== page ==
Shame on the Dame! Notre Dame embraces wrong-headed neo-classical economists, gives others the boot
New Deal 2.0
September 30, 2009
Here’s a story we wish we didn’t have to bring you. It goes like this: In 2003, the conomics department at Notre Dame was split into two separate entities: (1) The Economics and Econometrics department and 2) the Economics and Policy Studies department.
The mainstream neo-classicist folks went over to the Economics and Econometrics department, which emphasized quantitative tools and gave short shrift to the social context of economics. The Econometrics department was about science. A realm of beautiful models and fancy equations. They didn’t really fit reality, but so what? Adopting them could land you a cushy spot in an Ivy League doctoral program and maybe later a job at the Fed. Buy the nonsense; get paid.
The other poor suckers, Post-Keynesians, Marxists, economic historians, and other civic-minded economists interested in labor, poverty, development, critical analysis of flawed economic theory, and other nefarious agendas, became the Economics and Economic Policy deparment.
Then we had a major economic meltdown, an admission from Greenspan himself that his neo-classical economic model was flawed, and a huge number of Americans suffering because of just the kind of thinking the Econometrics department at Notre Dame has been pushing.
Now the university, which has long ago decided that the split was a bad idea, is getting rid of one of the departments. Guess which one? The one filled with economists whose wrong-headed ideas helped create the climate that led to the Great Recession? Nope! The department to be shut down, its faculty scattered to the wind, is the Economics and Policy Studies department.
From the Chronicle of Higher Education:Academia is supposed to be place where the best ideas rise to the top. But in the discredited, Alice-in-Wonderland field of economics, things are upside down. There has been little theoretical competition, and much blind-subscription to dangerous ideas that have cost the country enormously.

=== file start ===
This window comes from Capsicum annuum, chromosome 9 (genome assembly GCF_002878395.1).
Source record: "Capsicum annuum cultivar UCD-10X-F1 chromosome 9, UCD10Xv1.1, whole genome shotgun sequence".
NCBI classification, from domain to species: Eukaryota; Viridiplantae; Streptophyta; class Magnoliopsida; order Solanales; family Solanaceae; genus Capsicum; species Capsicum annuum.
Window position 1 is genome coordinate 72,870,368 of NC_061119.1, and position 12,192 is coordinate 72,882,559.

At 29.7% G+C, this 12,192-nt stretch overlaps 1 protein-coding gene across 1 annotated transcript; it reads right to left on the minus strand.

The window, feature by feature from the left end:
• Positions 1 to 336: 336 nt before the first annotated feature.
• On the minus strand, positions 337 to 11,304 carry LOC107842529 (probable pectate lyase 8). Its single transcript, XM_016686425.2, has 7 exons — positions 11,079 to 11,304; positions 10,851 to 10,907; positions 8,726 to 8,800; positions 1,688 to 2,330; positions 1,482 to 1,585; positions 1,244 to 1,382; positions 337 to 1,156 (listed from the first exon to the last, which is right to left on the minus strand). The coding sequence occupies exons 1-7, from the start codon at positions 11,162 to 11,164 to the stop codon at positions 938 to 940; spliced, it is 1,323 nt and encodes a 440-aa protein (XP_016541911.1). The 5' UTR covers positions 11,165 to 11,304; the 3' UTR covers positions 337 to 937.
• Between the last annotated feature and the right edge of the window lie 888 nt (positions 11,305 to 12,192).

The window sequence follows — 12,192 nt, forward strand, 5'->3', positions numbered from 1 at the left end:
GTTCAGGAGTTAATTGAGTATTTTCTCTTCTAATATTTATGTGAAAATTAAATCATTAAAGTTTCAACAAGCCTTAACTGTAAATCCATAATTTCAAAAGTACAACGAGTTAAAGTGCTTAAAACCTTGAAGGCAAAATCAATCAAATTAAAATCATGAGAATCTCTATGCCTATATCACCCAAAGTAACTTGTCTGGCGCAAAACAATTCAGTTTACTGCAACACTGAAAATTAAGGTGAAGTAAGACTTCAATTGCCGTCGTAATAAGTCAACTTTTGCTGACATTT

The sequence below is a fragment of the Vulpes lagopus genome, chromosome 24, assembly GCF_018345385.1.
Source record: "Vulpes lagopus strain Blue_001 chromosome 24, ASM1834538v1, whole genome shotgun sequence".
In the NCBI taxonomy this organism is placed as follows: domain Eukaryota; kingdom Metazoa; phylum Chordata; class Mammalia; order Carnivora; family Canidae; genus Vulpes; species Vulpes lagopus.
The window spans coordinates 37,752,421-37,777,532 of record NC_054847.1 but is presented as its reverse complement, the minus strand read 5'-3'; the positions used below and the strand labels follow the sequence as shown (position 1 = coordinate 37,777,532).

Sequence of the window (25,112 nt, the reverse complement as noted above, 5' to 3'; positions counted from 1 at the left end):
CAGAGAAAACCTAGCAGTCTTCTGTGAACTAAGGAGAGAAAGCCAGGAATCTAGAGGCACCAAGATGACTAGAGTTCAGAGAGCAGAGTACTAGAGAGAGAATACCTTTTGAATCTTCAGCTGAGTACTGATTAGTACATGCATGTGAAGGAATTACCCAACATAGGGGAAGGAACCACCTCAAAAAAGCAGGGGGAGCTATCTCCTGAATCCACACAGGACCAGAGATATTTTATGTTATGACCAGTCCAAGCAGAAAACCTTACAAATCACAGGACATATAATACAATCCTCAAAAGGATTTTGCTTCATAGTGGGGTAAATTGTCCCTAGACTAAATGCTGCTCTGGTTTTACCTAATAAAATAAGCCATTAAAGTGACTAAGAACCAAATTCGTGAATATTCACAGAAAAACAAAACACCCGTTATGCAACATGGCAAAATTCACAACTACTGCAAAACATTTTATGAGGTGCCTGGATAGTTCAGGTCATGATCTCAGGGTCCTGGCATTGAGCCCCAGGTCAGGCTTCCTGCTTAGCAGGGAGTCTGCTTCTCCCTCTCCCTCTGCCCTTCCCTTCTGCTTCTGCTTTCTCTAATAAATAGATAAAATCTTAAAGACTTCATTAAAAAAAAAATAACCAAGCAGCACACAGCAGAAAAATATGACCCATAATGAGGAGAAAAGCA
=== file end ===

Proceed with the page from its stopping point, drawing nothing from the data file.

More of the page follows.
They [the' heterodox' economists] say that the dissolution would represent an intellectual loss for the university. While Notre Dame once had an economics program that was distinctively shaped by currents in Roman Catholic social thought, they say, it will now be left with a neoclassical department much like the ones at almost every other major university.
“In light of the crash of the economy, you would think there would be some humility among economists, some openness to new approaches,” says Charles K. Wilber, a professor emeritus of economics at Notre Dame. “There’s not a lot.”
Appeals are planned to Notre Dame’s president, Rev. John I. Jenkins, but it looks like the dissolution of the Economics and Policy Studies dept. is pretty much a done deal.
Even stranger: Notre Dame makes this move while that the Pope himself has been blasting American-style capitalism for its lack of ethical focus and affronts to human dignity in and at the G-8 meeting in July
Shame on the Dame. Way to be on the wrong side of history.
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Saturday, October 3, 2009
Lynn Parramore points to stubborness in irrelevance of academic economics
John Maynard Keynes said in one of his more famous quotes: Better to be approximately right than precisely wrong. New Classical economics and its mathematical precision has directed the wagon over the cliff, yet academic institutions prefer the precise to the correct. Another example here from Lynn Parramore.
at 7:58 PM